Topic: Le Chatelier's Principle with Temperature
Replies: 7
Views: 27

Re: Le Chatelier's Principle with Temperature

Think about it as if temperature is part of the reactants or products, depending on if the reaction is endothermic or exothermic. If the reaction is endothermic, then the temperature is in the reactants. If you add temperature (endothermic), then it will push the reaction forward, due to how you hav...
by Vince Li 2A
Thu Jan 07, 2021 7:21 pm
Forum: Equilibrium Constants & Calculating Concentrations
Topic: Equilibrium Constant Dependency
Replies: 2
Views: 26

Re: Equilibrium Constant Dependency

I mentioned this in another post, but I will say it again. We will get to this later in thermochemistry, but while a chemical reaction involves reactants and products, there is also the transfer of heat. Suppose a reaction was endothermic, and that you would add heat energy into the reactants to com...
by Vince Li 2A
Thu Jan 07, 2021 7:16 pm
Forum: Equilibrium Constants & Calculating Concentrations
Topic: Intermediate Values of K
Replies: 6
Views: 17

Re: Intermediate Values of K

I would assume that the intermediate values of K are what Dr. Lavelle would consider immeasurable, in that it is negligible to determine if the reactants or products are favored. You would have to perform a very in-depth analysis to see which side the reaction favors, but I feel like the same idea w...
by Vince Li 2A
Thu Jan 07, 2021 7:09 pm
Forum: Equilibrium Constants & Calculating Concentrations
Topic: Temperature and Kc
Replies: 4
Views: 27

Re: Temperature and Kc

This is beyond what we have learned at the moment, so I am using my high school chemistry concepts. In a reaction, there is the idea of the transfer of heat. A reaction could either be endothermic or exothermic, and temperature is another way of symbolizing heat. Let's say that you have a reaction t...
by Vince Li 2A
Thu Jan 07, 2021 7:06 pm
Forum: Applying Le Chatelier's Principle to Changes in Chemical & Physical Conditions
Topic: Positive and negative delta H
Replies: 5
Views: 28

Re: Positive and negative delta H

You have to remember to take the perspective of the reaction, which is the system. If the reaction is endothermic, you would gain energy, so a positive deltaH. If the reaction is exothermic, you would lose energy, so a negative deltaH. Kind of unrelated, but systems tend to prefer exothermic reactio...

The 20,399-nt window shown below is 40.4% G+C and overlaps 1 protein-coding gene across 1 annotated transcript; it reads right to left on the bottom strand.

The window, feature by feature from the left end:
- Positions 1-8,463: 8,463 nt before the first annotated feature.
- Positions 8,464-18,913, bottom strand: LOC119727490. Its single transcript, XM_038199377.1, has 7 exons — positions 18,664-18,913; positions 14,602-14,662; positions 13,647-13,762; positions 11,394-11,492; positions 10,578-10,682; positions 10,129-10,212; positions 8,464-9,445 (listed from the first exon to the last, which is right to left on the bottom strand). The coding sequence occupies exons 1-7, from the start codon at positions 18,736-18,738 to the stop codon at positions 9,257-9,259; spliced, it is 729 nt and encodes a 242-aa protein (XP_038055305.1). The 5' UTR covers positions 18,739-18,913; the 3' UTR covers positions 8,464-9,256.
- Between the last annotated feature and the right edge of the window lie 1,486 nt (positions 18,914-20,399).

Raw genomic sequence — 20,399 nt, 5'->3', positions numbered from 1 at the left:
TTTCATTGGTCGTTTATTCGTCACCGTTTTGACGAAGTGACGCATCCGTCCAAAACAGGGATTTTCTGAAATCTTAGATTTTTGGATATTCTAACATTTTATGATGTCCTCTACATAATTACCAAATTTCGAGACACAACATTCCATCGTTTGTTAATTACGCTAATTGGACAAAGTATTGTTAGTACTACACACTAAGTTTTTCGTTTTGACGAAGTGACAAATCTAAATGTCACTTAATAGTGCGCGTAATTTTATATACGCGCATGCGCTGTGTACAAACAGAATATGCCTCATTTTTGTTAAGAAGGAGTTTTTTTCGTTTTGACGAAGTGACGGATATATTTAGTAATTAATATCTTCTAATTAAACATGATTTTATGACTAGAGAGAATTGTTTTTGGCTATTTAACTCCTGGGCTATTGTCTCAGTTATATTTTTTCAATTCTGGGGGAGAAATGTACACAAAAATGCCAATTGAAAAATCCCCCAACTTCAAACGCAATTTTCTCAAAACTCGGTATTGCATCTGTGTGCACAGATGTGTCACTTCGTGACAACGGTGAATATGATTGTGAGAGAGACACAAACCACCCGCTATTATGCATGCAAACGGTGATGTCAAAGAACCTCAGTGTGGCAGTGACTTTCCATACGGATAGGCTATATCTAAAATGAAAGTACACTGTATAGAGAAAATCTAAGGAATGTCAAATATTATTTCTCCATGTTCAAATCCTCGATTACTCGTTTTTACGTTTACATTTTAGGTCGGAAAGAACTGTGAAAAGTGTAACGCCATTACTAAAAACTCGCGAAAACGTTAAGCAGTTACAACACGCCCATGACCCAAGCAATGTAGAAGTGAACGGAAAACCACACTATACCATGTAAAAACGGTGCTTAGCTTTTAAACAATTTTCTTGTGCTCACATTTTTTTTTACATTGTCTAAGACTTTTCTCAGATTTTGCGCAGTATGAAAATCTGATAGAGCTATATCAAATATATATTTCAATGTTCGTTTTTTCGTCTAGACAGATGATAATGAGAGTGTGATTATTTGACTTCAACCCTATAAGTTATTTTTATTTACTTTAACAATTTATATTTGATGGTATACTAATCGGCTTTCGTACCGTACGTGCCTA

by Vince Li 2A
Thu Jan 07, 2021 6:57 pm
Forum: Ideal Gases
Topic: Ideal Gas Law Question
Replies: 11
Views: 78

Re: Ideal Gas Law Question

Temperature is considered a constant, because we are assuming that the environment in which the reaction takes place is stable and unchanging, or else we wouldn't be able to solve for the others parts of the equation. The temperature will most likely be given in the problem.
by Vince Li 2A
Tue Dec 08, 2020 3:30 pm
Forum: Properties & Structures of Inorganic & Organic Acids
Topic: Strong/Weak acids
Replies: 5
Views: 51

Re: Strong/Weak acids

What Savannah means AJ is that because as you go down a group, the electrons densities are farther away from the positive attraction from the nucleus. As a result, the "dilution" is due to the spread of the electrons around the atom. As a result, it is difficult for the atom to hold onto t...
by Vince Li 2A
Tue Dec 08, 2020 3:24 pm
Forum: Properties & Structures of Inorganic & Organic Acids
Topic: Trichloroacetic acid example
Replies: 4
Views: 32

Re: Trichloroacetic acid example

pKa is the negative log of the Ka value, which is the dissociation constant for the reaction. The concentrations of the product are in the numerator which are multiplied together, and the concentrations of the reaction (most likely going to be just one value) is in the denominator. You can think of ...
by Vince Li 2A
Tue Dec 08, 2020 3:20 pm
Forum: Properties & Structures of Inorganic & Organic Acids
Topic: outline question on acid/base formula/structure
Replies: 4
Views: 48

Re: outline question on acid/base formula/structure

First, you should remember the strong acids and bases, and you should remember the exact definitions of an acid/base. There are 6 strong acids to remember, and 6 strong bases to remember. Knowing those, you should be able to determine other compounds that have a similar structure. For the definition...
by Vince Li 2A
Tue Dec 08, 2020 3:16 pm
Forum: Properties & Structures of Inorganic & Organic Acids
Topic: neutralization reactions
Replies: 5
Views: 60

Re: neutralization reactions

A neutralization reaction always includes an acid and a base reacting together to form a salt and water. It is important to note however that you can have ions in those acids and bases that then act as more acids and bases. For example, you can have an ion that reacts further to produce more H3O+ or...
by Vince Li 2A
Fri Dec 04, 2020 10:41 pm
Forum: Coordinate Covalent Bonds
Topic: Coordinate Covalent Bonds and Covalent Bonds
Replies: 7
Views: 95

Re: Coordinate Covalent Bonds and Covalent Bonds